Section eight requires the representative of employees of a war contractor to give notice of a labor dispute which threatens seriously to interrupt war production to the Secretary of Labor, the National War Labor Board, and the National Labor Relations Board in order to give the employees the opportunity to express themselves by secret ballot whether they will permit such interruption of war production.

It would force a labor leader who is trying to prevent a strike in accordance with his no-strike pledge to give the notice which would cause the taking of a strike ballot and might actually precipitate a strike. In wartime we cannot sanction strikes with or without notice. Section eight further makes it mandatory that the National Labor Relations Board on the thirtieth day after the giving of the notice take a secret ballot among the employees in the "plants, mines, facilities, bargaining unit or bargaining units," as the case may be, on the question of whether they will stop work. This requirement would open the whole controversy over "bargaining units," a fruitful source of controversy and of bitter jurisdictional strife.

Section eight ignores completely labor's "no-strike" pledge and provides in effect for strike notices and strike ballots. Far from discouraging strikes these provisions would stimulate labor unrest and give Government sanction to strike agitations.

The thirty days allowed before the strike vote is taken under Government auspices might well become a boiling period instead of a cooling period. The thought and energies of the workers would be diverted from war production to vote-getting.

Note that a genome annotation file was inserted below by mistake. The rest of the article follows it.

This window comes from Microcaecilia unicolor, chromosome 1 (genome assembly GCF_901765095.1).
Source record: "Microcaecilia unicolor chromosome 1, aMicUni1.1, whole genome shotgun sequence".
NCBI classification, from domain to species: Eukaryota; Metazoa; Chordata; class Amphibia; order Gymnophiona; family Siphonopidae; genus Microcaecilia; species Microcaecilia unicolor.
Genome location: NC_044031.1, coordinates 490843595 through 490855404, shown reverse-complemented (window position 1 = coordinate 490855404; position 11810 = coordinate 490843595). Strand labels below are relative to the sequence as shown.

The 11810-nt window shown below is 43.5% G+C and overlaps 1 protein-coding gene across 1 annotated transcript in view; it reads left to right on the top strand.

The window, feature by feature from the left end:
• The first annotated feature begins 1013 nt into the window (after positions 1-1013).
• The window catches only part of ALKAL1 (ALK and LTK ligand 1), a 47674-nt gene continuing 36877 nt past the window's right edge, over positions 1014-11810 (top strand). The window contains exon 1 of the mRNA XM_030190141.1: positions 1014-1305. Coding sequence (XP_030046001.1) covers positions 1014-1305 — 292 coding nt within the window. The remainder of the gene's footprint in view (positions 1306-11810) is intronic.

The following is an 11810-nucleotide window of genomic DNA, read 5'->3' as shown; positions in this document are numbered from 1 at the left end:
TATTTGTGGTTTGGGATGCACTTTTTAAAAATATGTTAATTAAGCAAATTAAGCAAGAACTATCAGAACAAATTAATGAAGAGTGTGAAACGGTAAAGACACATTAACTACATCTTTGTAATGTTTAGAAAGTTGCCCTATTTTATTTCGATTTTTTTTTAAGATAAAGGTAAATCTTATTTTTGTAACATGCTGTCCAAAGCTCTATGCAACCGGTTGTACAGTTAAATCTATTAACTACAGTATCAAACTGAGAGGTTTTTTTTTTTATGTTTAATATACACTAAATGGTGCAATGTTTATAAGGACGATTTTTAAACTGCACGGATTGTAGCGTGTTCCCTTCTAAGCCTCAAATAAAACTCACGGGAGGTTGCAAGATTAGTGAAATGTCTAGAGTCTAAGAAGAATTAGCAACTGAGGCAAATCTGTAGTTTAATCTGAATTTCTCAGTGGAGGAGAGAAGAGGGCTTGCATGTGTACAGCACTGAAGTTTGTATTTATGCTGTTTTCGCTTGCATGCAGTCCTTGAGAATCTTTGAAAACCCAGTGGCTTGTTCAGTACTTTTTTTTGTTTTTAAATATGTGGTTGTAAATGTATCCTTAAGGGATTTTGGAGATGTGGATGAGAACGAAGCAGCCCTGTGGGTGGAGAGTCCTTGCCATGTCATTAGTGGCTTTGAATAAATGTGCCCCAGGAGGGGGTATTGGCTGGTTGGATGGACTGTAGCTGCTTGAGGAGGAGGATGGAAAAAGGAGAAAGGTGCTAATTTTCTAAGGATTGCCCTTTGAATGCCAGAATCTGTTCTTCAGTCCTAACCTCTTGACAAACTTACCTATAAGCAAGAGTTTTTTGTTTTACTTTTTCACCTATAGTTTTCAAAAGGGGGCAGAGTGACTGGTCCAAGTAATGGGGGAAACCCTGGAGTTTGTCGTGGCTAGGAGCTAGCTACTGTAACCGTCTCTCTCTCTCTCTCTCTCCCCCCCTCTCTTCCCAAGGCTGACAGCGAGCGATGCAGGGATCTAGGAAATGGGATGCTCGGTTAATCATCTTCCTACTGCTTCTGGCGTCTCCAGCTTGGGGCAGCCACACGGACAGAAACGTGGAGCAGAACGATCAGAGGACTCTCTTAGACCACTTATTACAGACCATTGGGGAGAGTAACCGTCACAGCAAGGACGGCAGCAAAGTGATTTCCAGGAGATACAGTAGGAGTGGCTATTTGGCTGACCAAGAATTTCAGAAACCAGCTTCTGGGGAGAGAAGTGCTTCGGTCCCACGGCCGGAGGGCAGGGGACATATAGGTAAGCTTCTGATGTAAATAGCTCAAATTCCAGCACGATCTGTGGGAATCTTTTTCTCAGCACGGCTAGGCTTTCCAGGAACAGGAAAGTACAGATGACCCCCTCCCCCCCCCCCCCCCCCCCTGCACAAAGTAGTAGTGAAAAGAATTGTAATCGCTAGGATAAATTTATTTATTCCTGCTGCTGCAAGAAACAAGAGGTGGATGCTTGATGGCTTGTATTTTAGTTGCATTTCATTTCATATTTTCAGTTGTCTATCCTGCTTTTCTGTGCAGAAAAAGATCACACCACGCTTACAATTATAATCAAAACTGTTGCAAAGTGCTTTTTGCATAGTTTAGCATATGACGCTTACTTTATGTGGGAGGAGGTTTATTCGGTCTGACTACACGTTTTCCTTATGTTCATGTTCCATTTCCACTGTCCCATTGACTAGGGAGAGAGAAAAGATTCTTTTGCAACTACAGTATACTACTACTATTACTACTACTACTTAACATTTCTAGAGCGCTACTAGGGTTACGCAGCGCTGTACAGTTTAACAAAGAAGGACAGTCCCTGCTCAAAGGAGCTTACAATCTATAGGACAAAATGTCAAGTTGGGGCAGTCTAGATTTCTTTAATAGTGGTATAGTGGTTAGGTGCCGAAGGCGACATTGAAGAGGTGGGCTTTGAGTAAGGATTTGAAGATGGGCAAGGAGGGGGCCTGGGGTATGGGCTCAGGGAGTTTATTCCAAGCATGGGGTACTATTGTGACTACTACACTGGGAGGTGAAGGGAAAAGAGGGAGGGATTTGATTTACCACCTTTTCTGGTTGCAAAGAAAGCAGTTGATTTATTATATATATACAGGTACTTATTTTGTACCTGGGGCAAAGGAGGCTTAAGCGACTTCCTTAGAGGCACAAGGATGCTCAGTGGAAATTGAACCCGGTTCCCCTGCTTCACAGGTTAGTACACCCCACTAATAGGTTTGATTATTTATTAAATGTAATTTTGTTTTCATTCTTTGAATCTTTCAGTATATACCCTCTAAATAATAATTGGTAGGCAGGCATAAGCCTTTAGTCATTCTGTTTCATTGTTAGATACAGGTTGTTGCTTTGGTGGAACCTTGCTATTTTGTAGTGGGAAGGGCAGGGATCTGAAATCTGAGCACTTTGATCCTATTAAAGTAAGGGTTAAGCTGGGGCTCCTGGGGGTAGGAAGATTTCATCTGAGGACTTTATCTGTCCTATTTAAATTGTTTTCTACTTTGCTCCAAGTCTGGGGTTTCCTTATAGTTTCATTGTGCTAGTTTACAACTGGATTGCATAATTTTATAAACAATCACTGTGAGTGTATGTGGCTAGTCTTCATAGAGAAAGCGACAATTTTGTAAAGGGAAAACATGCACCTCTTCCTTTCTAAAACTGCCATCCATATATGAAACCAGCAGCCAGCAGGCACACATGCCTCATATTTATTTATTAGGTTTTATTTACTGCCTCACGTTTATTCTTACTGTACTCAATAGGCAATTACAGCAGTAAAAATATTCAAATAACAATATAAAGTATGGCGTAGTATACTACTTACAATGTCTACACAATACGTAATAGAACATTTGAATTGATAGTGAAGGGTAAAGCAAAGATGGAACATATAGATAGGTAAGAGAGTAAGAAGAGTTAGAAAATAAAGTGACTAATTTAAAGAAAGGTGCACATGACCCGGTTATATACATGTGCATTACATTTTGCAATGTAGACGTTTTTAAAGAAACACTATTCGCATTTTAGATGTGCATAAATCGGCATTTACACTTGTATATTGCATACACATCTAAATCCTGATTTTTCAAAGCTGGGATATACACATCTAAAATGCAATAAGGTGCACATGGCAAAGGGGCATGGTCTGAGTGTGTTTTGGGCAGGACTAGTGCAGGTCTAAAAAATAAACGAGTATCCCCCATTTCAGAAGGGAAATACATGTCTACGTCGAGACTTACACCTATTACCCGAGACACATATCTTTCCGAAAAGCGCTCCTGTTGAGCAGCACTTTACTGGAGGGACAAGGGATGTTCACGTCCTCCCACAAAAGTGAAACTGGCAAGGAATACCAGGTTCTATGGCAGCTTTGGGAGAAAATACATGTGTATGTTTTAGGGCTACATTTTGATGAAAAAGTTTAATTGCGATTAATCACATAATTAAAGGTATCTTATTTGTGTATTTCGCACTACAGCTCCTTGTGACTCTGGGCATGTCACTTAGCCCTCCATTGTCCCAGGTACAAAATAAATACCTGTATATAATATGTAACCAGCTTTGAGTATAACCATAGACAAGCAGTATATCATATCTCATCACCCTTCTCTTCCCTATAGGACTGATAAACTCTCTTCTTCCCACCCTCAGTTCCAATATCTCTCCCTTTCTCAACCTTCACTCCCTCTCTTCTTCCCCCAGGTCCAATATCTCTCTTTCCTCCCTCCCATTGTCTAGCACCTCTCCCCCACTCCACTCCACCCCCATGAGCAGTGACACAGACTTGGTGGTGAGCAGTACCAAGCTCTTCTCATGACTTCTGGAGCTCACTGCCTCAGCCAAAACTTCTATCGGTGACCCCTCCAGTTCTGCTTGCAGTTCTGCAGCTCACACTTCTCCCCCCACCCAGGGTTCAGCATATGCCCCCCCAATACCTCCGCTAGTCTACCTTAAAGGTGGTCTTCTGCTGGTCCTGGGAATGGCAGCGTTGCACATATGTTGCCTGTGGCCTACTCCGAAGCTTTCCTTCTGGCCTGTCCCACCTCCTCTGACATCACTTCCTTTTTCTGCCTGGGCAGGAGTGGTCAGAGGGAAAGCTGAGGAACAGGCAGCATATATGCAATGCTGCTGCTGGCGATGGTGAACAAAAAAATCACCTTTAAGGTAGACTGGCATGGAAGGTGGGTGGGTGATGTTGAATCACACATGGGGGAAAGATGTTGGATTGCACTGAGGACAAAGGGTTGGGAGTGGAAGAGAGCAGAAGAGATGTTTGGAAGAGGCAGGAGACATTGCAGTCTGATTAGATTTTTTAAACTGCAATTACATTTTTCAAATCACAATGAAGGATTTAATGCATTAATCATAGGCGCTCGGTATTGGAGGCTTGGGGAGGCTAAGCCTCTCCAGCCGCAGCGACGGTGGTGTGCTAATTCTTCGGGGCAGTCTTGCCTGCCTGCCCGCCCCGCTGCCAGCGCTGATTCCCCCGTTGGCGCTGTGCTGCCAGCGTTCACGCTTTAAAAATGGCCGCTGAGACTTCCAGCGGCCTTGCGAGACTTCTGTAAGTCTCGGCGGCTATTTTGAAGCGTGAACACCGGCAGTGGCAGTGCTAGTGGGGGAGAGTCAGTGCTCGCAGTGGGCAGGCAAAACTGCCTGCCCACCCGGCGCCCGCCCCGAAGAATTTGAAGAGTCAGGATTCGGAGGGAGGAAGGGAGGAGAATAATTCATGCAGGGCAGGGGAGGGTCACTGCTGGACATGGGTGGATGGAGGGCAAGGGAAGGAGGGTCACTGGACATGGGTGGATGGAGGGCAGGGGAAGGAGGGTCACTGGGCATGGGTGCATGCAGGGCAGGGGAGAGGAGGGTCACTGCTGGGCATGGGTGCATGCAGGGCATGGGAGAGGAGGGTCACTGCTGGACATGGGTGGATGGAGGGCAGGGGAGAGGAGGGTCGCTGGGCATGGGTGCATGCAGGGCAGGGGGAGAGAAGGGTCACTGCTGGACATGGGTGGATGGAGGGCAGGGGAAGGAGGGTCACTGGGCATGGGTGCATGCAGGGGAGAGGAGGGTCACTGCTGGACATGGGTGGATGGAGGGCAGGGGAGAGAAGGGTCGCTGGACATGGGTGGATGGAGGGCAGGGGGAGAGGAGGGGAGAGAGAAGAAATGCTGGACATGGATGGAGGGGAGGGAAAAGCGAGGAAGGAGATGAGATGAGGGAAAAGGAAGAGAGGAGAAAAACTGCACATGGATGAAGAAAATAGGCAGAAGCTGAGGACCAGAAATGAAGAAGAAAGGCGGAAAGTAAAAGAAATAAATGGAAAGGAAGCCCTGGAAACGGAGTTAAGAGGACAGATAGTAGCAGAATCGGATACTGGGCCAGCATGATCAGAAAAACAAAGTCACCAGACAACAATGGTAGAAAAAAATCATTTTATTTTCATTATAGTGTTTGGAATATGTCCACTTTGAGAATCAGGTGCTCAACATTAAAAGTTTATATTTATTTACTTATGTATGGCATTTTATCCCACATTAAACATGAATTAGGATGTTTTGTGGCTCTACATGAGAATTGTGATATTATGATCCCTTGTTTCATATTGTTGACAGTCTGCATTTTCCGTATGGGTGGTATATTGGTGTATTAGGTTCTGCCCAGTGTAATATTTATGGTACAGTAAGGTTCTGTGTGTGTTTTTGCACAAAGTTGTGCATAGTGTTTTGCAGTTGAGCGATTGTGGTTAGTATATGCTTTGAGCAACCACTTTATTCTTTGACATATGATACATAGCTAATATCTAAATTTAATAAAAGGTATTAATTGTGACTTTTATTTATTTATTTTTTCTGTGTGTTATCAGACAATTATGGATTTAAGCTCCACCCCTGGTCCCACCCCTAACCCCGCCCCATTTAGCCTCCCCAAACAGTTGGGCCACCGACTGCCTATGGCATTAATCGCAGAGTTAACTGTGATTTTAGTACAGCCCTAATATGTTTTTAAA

The heads of our military, naval, and production agencies have testified that these provisions are likely to be subversive of the very purpose of the Bill- uninterrupted production.

Section nine of the bill prohibits for the period of the war political contributions by labor organizations. This provision obviously has no relevancy to a bill prohibiting strikes during the war in plants operated by the Government or to a "War Labor Disputes Act." If there be merit in the prohibition, it should not be confined to wartime, and careful consideration should be given to the appropriateness of extending the prohibition to other non-profit organizations.

There should be no misunderstanding—I intend to use the powers of Government to prevent the interruption of war production by strikes. I shall approve legislation that will truly strengthen the hands of Government in dealing with such strikes, and will prevent the defiance of the National War Labor Board's decisions.

I recommend that the Selective Service Act be amended so that persons may be inducted into non-combat military service up to the age of 65 years. This will enable us to induct into military service all persons who engage in strikes or stoppages or other interruptions of work in plants in the possession of the United States.

This direct approach is necessary to insure the continuity of war work. The only alternative would be to extend the principle of Selective Service and make it universal in character.

I recognize that this bill has an entirely praiseworthy purpose to insure full war production. But I am convinced that Section eight will produce strikes in vital war plants which otherwise would not occur. Therefore, I could not properly discharge the duties of my office if I were to approve S. 796.

Franklin D. Roosevelt, Veto of the Smith-Connally Bill. Online by Gerhard Peters and John T. Woolley, The American Presidency Project